A climatey tidbit for those who made it to the end - can you believe this!!! I can't! What about the actual actual poor? And where has she been to see the effects of climate change? The only place I have seen it is in London where people now eat outside on the pavement to better breathe the fumes. Oh - and I can also see it if I add "CO2" to my climate models. Then I see it really really well...


Tony Lee said...

A A Gills' "insight" appears to consist of going someplace foreign, and listing all the ways it fails to measure up to the smashingly great things about Western society. Now, I used to work in Tokyo amongst Japanese, and there are plenty of things to complain about, believe you me. And I know good a rant can make you feel. (Japanese attitudes towards gays & women? Don't get me started.)

However, I also try to see the good. As an atheist, I appreciate that Japan's lack of spirituality is an ongoing experiment and deeply tied to its ambivalence towards modernism. And what definition of "spirituality" is Gills using in any case? Colonialism by travel writing is what he provides.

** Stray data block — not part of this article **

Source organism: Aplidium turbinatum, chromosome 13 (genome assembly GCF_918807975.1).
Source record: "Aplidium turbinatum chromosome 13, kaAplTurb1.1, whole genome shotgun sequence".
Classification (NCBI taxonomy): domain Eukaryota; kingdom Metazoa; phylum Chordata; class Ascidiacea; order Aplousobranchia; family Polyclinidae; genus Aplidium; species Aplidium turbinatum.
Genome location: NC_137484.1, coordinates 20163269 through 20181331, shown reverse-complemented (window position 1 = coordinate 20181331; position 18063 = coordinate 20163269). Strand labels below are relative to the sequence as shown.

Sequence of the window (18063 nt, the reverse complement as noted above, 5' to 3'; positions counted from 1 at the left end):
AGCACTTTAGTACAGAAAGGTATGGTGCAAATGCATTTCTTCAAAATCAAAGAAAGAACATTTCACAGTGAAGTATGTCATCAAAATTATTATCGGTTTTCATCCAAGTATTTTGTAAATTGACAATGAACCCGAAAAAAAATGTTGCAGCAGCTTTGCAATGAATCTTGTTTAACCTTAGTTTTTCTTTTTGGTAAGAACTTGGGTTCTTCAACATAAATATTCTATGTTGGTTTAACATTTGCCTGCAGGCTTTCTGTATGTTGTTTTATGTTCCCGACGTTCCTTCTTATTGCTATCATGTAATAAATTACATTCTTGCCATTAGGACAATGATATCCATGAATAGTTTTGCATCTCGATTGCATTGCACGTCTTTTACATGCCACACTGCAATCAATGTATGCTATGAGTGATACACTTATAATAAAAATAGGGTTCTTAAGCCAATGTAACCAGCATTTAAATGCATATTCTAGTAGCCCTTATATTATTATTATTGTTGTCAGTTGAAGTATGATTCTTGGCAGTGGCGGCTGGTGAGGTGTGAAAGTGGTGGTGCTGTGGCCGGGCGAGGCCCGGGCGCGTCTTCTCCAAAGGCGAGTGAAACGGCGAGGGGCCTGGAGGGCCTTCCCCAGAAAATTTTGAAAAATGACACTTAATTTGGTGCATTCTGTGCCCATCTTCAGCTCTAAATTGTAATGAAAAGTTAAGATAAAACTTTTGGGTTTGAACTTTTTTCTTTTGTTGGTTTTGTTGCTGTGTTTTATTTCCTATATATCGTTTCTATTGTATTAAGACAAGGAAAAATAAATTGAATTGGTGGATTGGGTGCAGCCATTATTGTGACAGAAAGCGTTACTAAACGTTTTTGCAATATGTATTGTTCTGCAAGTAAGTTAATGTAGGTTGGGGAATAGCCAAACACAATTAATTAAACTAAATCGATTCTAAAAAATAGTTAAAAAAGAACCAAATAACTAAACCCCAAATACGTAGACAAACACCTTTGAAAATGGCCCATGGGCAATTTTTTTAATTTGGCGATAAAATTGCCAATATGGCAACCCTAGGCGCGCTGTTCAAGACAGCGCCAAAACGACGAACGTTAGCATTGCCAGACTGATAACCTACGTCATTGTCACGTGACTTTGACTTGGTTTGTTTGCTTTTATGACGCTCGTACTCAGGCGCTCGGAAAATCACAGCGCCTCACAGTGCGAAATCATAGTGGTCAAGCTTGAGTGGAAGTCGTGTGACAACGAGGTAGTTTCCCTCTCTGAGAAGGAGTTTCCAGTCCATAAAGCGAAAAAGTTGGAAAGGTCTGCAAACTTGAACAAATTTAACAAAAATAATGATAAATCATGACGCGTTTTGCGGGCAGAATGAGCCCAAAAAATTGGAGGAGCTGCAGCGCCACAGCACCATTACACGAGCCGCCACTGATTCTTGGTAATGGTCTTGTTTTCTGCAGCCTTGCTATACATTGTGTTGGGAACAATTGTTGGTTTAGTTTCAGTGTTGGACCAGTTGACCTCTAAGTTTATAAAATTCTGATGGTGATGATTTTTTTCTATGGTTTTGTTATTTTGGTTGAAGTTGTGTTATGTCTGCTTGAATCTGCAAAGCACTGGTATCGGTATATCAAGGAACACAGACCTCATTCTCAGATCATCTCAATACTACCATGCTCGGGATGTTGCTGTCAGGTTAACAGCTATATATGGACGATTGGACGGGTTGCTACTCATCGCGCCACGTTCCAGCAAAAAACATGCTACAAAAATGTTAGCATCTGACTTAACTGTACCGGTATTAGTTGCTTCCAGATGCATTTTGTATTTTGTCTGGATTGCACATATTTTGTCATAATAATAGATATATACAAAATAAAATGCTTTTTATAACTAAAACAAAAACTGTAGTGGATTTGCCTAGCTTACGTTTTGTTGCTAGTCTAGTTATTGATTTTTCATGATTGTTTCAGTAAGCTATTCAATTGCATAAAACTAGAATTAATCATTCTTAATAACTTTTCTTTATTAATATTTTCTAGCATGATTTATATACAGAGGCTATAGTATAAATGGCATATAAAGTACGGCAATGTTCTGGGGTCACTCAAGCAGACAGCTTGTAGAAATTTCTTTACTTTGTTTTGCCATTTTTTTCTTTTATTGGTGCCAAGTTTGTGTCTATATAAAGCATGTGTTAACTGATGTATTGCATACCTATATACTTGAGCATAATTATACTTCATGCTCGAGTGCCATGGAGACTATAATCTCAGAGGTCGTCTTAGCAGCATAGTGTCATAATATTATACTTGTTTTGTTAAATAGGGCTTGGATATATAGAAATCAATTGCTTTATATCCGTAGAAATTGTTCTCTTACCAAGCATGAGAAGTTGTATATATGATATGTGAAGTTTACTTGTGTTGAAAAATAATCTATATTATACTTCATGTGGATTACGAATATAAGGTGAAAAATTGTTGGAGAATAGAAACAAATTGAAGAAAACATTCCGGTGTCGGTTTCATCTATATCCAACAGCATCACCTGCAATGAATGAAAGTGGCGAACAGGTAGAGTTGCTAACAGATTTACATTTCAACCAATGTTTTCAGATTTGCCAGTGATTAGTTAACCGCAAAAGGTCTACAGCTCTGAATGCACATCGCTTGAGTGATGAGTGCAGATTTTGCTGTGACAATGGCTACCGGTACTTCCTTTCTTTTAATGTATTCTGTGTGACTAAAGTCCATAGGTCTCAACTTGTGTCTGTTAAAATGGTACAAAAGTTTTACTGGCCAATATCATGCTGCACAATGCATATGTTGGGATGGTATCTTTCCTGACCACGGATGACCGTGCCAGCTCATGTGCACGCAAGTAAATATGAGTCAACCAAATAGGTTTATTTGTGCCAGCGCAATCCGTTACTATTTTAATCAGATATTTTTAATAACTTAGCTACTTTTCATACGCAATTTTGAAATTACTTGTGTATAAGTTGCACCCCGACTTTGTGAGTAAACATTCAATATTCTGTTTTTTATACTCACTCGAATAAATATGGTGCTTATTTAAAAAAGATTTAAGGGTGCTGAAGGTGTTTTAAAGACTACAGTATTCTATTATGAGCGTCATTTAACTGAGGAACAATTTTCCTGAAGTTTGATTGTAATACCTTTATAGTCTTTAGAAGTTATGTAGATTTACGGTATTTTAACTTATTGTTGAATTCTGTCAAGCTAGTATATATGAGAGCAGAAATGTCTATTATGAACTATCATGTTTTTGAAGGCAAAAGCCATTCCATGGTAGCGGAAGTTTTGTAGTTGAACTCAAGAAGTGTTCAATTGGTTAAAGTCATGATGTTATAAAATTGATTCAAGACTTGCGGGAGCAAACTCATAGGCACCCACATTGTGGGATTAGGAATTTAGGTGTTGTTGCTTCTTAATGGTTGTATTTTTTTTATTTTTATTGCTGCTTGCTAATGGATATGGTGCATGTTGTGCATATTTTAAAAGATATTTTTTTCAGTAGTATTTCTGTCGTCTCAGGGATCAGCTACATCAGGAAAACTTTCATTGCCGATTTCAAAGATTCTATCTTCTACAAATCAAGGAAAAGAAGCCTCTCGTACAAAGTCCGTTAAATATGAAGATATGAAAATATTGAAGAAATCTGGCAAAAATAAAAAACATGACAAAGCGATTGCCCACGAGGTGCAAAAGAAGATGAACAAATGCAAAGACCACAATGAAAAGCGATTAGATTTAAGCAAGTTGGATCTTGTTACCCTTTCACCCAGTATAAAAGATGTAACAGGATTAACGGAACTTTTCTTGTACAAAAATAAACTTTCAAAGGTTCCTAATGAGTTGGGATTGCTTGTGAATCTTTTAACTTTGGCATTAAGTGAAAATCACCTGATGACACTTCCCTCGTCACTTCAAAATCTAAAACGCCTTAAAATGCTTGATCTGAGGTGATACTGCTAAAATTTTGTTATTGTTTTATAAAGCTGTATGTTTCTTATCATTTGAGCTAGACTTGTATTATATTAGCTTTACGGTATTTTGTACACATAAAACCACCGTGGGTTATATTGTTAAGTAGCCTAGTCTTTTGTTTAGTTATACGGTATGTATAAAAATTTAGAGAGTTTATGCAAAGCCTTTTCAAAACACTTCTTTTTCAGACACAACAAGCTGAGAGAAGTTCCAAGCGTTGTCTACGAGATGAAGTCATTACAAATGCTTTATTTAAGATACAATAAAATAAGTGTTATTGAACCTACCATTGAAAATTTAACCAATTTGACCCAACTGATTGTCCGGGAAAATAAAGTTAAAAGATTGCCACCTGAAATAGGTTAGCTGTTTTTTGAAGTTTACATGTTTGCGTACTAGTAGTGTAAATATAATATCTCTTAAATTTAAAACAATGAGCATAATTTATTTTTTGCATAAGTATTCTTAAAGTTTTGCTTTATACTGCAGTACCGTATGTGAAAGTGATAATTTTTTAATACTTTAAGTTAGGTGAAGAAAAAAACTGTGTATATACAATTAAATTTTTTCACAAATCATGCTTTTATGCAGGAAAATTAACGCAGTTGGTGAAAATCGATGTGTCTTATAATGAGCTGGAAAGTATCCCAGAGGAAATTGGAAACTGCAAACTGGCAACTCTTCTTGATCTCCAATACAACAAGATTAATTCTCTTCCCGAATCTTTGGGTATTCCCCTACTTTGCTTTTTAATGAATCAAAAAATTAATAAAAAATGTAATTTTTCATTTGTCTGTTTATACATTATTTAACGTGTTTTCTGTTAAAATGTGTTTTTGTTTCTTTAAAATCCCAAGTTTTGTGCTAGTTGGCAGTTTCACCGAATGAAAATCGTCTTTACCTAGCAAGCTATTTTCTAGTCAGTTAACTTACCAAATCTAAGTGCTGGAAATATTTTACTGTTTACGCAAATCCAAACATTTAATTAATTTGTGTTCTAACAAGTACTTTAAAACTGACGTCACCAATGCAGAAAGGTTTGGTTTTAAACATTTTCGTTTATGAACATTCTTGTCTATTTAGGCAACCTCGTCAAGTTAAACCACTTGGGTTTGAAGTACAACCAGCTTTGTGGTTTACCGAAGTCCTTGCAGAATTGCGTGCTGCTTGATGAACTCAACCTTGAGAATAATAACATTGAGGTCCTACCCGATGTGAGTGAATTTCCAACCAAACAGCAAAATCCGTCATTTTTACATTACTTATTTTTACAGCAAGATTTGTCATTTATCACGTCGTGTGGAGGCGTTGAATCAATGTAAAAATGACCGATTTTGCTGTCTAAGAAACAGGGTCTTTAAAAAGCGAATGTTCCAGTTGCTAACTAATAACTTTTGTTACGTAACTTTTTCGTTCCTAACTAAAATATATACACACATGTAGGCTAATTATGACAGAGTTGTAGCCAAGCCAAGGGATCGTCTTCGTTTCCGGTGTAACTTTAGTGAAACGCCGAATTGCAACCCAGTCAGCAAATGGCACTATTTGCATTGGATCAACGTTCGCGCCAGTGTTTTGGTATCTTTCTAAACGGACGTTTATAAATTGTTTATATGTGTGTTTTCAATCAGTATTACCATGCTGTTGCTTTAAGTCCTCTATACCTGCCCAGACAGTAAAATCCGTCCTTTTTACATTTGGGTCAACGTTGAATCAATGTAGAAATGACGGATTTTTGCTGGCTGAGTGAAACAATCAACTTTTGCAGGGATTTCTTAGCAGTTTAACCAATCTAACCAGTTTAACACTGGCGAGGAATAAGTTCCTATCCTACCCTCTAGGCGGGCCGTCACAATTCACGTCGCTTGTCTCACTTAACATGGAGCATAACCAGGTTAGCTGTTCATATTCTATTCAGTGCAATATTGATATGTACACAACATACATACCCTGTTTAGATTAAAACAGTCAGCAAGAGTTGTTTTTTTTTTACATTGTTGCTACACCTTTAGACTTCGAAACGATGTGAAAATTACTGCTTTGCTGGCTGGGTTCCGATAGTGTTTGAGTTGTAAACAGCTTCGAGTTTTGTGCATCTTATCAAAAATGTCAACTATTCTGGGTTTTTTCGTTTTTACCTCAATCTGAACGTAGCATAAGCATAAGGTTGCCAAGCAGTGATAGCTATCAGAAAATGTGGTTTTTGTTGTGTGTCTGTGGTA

I could go on, but I just want to say: when I was pissed off with Japan I would have a drink with a Japanese co-worker (or a good friend who had mastered the language and been reporting there for 12 years), and almost always discovered that what pissed me off about Japan was what pissed them off about Japan. That doesn't mean that Japan is a fixed and unyielding society, as it often seems to gaijin. It just means that every society has its own way of changing.

James Annan said...

Oh, well, plum-san - I'm not sure what to add.

Yes, AA Gill's is a sarcastic article (presumably to make you laugh..?) but it has taken me years to even recognise most of the things he talks about, which he found presumably a result of a fairly short trip here and a bit of reading. That is why I think it is insightful. In order to draw the contrast so fast he obviously understands British culture better than me too.

You wrote that when you were pissed off in Japan you went to have a good bitch with your mates, but first of all I'm not pissed off - that's the whole point! A happy person living in Japan with no weight of obedience upon their shoulders can have a wonderful life here. Secondly the things I wrote _are_ a result of conversations with people - mostly over coffee not beer I admit...

As for a lack of spirituality, maybe it feels different in Tokyo, but living in Kamakura my impression in that everyone has some religious belief! Buddhism is fine (in fact I think Western culture could do with a regular dose of it) but the sting in its tail is that it strengthens the lack of willingness to try to effect any change - it has a big element of accepting the world as it is. Shinto, however, is pagan superstition, and it is rife.